15 Later, Levi invited Jesus and his disciples to his home as dinner guests, along with many tax collectors and other disreputable sinners. (There were many people of this kind among Jesus’ followers.) 16 But when the teachers of religious law who were Pharisees saw him eating with tax collectors and other sinners, they asked his disciples, “Why does he eat with such scum?”
17 When Jesus heard this, he told them, “Healthy people don’t need a doctor—sick people do. I have come to call not those who think they are righteous, but those who know they are sinners.”
Be careful of the Chicken Little syndrome.
Way too many people are responding to the Supreme Court decision with a gloom and doom attitude. They’re predicting the decline of our nation. They’re saying this decision is a slippery slope to even worse decisions. This puts the focus on the wrong thing. The hope for our nation is not in our government but in God.
We as Christians are called to be salt and light in a dark world. The hope of our nation is for the church to rise up. Our nation’s decline is not the fault of our government. Our nation’s decline is a result of an ineffective church. Our response should not be to constantly point fingers at others. Our response should be to look in the mirror and ask ourselves what I have done to make a difference in this country. Our response needs to be for the church to rise up and be the church. That is the only hope for our country.
Matthew 5:13–16 (NLT)
13 “You are the salt of the earth. But what good is salt if it has lost its flavor? Can you make it salty again? It will be thrown out and trampled underfoot as worthless.
14 “You are the light of the world—like a city on a hilltop that cannot be hidden. 15 No one lights a lamp and then puts it under a basket. Instead, a lamp is placed on a stand, where it gives light to everyone in the house. 16 In the same way, let your good deeds shine out for all to see, so that everyone will praise your heavenly Father.
Don’t be distracted from what we’re called to in the first place.
It’s my opinion that most confrontation should take place in the context of discipleship. Social media is a lousy place to speak out against sin or what you perceive as such. To do so in such a public setting is, many times, irresponsible. We earn the right to speak into people’s lives. If we haven’t done the hard work of love, what right do we have to call people out on an area of sin that we perceive to be in their lives?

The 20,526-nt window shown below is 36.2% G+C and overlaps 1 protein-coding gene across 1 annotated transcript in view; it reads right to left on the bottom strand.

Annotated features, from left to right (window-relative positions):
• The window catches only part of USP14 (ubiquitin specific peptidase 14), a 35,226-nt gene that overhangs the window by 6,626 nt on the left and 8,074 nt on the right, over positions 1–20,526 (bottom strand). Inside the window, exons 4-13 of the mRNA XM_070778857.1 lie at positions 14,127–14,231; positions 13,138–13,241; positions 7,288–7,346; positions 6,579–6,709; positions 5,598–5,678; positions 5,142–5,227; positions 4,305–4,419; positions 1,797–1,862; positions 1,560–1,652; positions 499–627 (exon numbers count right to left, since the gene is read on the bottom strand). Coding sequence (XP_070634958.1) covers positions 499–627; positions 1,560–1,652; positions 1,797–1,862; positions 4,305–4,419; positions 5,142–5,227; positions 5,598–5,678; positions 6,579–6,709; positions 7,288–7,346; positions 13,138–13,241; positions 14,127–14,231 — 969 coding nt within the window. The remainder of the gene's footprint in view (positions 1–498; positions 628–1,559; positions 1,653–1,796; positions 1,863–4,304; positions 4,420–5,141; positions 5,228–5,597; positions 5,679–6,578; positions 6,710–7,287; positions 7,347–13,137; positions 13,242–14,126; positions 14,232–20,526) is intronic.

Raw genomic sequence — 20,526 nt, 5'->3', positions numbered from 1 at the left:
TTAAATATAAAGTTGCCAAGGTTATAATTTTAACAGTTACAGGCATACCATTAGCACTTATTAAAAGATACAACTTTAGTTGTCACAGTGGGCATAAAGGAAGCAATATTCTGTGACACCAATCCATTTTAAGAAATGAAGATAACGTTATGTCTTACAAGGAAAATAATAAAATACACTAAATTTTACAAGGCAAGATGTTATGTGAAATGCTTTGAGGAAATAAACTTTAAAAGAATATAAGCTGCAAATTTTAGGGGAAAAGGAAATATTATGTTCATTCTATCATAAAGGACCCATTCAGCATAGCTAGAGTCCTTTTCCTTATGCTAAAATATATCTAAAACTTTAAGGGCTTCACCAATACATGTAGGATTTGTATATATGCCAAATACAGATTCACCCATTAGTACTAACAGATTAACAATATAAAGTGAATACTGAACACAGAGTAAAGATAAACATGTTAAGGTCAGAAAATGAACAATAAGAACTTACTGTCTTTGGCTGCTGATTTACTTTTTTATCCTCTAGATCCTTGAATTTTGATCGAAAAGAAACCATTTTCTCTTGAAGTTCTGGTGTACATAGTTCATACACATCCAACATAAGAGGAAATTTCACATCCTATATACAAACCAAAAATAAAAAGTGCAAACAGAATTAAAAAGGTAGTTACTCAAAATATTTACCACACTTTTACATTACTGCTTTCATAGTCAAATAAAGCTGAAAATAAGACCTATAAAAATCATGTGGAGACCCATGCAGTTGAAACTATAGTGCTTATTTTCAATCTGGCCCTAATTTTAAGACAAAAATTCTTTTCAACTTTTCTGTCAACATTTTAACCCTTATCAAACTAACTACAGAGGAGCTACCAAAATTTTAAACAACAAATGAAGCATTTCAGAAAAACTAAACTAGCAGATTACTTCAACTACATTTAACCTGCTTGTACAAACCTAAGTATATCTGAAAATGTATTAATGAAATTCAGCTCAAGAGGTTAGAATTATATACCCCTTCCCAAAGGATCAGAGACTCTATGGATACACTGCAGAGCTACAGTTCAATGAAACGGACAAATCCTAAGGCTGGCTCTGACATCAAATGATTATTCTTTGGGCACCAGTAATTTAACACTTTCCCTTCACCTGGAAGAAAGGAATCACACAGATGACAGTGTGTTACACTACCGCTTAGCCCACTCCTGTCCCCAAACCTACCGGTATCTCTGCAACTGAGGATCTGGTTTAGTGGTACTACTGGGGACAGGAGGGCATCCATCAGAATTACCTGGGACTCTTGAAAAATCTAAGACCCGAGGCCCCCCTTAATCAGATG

Once again this points out a weak spot in the life of many Christians. The simple fact is that very few believers are in the process of discipleship themselves, much less in the process of making disciples. But for some reason, we feel that it is our right to shout from the rooftops every time someone else does something that we don’t agree with. There are way too many self-appointed watchmen in the church today, and not near enough disciple makers.
Matthew 28:19–20 (ESV)
Go therefore and make disciples of all nations, baptizing them in the name of the Father and of the Son and of the Holy Spirit, 20 teaching them to observe all that I have commanded you. And behold, I am with you always, to the end of the age.”
In all of this I’m not saying that we shouldn’t stand by our convictions. I’m just saying to be careful how we do it. The most important thing is that we’re building relationships with people. And those relationships need to be safe relationships that are founded on love, mutual honor, and respect. That has got to come first. And we must be very careful that when we share things on social media and when we talk about things in a conversation we realize that people are listening and they are deciding whether or not you are a safe person.
I don’t know how Jesus did it. Somehow he was able to preach difficult messages and still be invited into the home of some of the most notorious sinners in the community. The question we have to ask ourselves is; have I earned the right to speak into this situation? Have I earned the right to confront this sin? Has God called me as a prophet to the world? Are my motives pure? Do I really know what I’m talking about? Do I have the humility to honestly answer any of these questions?
What the world needs now is not people who are constantly pointing out the wrong done in the world. What the world needs now is people who are giving their lives to become more like Christ. That’s what we need. That’s what will turn this country around.